Martin looking for better execution from young offense
One of the unfortunate byproducts of Notre Dame’s decision to keep the assistant coaches away from the media is that we get less time with offensive coordinator Chuck Martin. Moved from the secondary to get the Irish offense back on track, Martin has been tasked with getting an offense with a first time quarterback, a rebuilt offensive line, and without the school’s all-time leading wide receiver playing better than it did last season.
While Notre Dame is 4-0, the results haven’t come quite as quick as many have hoped. And with the Irish on bye week, Martin was afforded the opportunity to discuss with the media why. You can see the entire conversation below in the video, but here are some parts that I found interesting.
When it comes to evaluating the play of rookie QB Everett Golson, Martin certainly doesn’t dwell on the fact that the sophomore hasn’t finished any of his starts. He considers the fact that he’s playing in front of a depth chart that features Tommy Rees, Andrew Hendrix, and Gunner Kiel, enough of an accomplishment.
“The kid’s started four straight games as a first year player,” Martin said. “You’ve got to take some solace in that if you’re Everett Golson. There are three other talented kids and you’ve got the nod. The first four games of eligibility he’s started.
“And then the second thing is you keep accentuating all the good things that he’s done. He’s played a lot of snaps and done a lot of good things. We’ve said from day one, you’re not going to be a great quarterback as a freshman. It’s very rare. He may be great in spurts, for a period of time, or a completely game. Just to play, there are so many experiences from him.”
A good glass-half-full solution to the situation for Golson, who needs to put the past in the rearview mirror and try to forget about his performance against Michigan.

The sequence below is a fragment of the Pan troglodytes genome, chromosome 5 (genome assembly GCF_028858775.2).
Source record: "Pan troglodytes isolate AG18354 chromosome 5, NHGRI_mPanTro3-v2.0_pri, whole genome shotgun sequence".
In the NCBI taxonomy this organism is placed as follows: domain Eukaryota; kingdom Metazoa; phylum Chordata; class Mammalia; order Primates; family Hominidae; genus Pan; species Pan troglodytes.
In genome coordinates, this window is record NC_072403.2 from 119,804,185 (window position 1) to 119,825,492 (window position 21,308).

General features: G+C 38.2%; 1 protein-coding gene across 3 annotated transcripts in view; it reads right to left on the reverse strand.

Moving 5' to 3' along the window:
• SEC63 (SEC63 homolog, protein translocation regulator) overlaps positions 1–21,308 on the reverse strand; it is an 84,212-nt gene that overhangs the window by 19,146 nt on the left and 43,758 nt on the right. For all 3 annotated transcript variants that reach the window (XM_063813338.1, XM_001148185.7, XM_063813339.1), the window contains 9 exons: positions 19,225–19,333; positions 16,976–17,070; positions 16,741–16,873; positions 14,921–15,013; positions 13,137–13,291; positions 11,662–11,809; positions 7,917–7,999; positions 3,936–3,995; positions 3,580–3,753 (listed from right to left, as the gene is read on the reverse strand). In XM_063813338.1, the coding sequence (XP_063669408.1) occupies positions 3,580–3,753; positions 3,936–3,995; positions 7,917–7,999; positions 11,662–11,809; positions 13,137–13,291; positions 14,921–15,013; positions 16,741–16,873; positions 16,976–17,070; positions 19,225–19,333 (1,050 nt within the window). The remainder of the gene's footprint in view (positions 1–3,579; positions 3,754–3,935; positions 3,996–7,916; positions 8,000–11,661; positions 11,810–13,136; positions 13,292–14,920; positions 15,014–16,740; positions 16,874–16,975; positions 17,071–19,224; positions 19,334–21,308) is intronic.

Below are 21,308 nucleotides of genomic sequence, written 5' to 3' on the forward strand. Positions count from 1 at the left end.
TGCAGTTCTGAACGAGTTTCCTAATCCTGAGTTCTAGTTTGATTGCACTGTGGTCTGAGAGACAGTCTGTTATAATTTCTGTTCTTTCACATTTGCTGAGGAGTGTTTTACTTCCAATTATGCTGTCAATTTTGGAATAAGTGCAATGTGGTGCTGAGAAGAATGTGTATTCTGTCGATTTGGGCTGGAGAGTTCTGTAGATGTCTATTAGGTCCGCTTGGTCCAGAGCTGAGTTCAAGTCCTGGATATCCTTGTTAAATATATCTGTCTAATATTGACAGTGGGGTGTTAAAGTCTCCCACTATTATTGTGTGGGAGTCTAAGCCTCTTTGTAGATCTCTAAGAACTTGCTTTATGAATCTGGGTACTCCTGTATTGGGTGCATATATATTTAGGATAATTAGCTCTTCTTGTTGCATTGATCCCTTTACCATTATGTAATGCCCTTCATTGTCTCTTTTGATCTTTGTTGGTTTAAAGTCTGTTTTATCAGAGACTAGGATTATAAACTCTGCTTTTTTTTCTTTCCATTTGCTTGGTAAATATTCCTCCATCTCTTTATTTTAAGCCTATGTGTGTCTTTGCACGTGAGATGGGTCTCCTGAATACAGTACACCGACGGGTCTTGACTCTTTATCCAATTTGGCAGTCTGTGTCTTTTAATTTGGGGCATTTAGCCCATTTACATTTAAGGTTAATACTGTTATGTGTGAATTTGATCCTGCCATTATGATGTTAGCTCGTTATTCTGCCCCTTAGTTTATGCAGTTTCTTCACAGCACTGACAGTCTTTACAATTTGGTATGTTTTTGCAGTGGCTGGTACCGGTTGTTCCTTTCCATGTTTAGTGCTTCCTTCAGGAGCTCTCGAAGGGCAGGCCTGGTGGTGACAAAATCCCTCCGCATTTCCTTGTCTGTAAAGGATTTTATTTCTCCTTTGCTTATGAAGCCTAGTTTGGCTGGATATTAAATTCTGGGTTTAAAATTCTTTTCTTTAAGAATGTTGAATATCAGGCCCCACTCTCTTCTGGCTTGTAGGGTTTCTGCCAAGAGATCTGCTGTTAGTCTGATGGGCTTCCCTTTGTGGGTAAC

If you were looking for a better rationale for when Tommy Rees gets inserted into the game, Martin was candid about the inexact science about bringing in the back-up, more experienced, quarterback.
“You’re still just making an educated guess. You don’t know,” Martin confessed. “We brought Tommy in last week and the first drive we drive down and score. We didn’t know. It looked pretty good after we drove down and scored. It’s more of a feel and it’s also the feel of having a young quarterback and knowing how he’s doing in that moment in time.”
It was pretty good timing for Kelly and Martin on the quarterbacking move and its hard to fault the coaches for riding Rees until the end of the football game. Building a young quarterback’s confidence is important, but no where near as important as winning the football game.
A few days after Brian Kelly downplayed Tyler Eifert‘s role as a receiver in the passing game, Martin admitted that Notre Dame needs to find ways to get the football to its All-American tight end.
“It’s not as much a product of Tyler not being involved in the passing game, but how efficiently we can throw the football in certain situations and make good decisions and make good reads,” Martin said. “Trust me, Tyler has been doing awesome and he’s been an unbevlieable teammate and competitor. We’re a better team if the ball gets in No. 80’ss direction more.”
Part of the problem here is the fact that the Irish aren’t getting great blocking out of the tight end position. Not to pile on sophomore Ben Koyack, but he’s struggled in the execution portion of this offense. Whether its attached to the offensive line or in space on screen passes, Koyack has swung and missed on a number of blocks, forcing Eifert to stay in the role of a traditional tight end while Troy Niklas continues to play impressive football at the point of attack.
With young offenses, you often wonder what the identity of the unit will become. Martin isn’t so worried about that, he’ll leave that for someone else to decide. He’s working on getting the team to execute better.
“I don’t think we’re searching for identity,” Martin said. “We’re still searching for consistent execution in the run and the pass game. Our run game has been better over the first four games than some of the things we’ve done in the pass game. We’re still trying to be consistent in both areas, when we’ve executed we’ve been pretty good in both areas. When we haven’t, we’re playing pretty good teams. When you’re not executing against the teams we’re playing, you’re not going to have success.”
Will that execution include getting Golson more involved in the run game with the zone-read quarterback keep?
“The kid can definitely be an asset in the run game long term,” Martin said. “The rest of this year, I don’t know how much we’re going to run him. We know he’s got some good athleticism and the ability to run the ball. But there’s a lot on his plate.”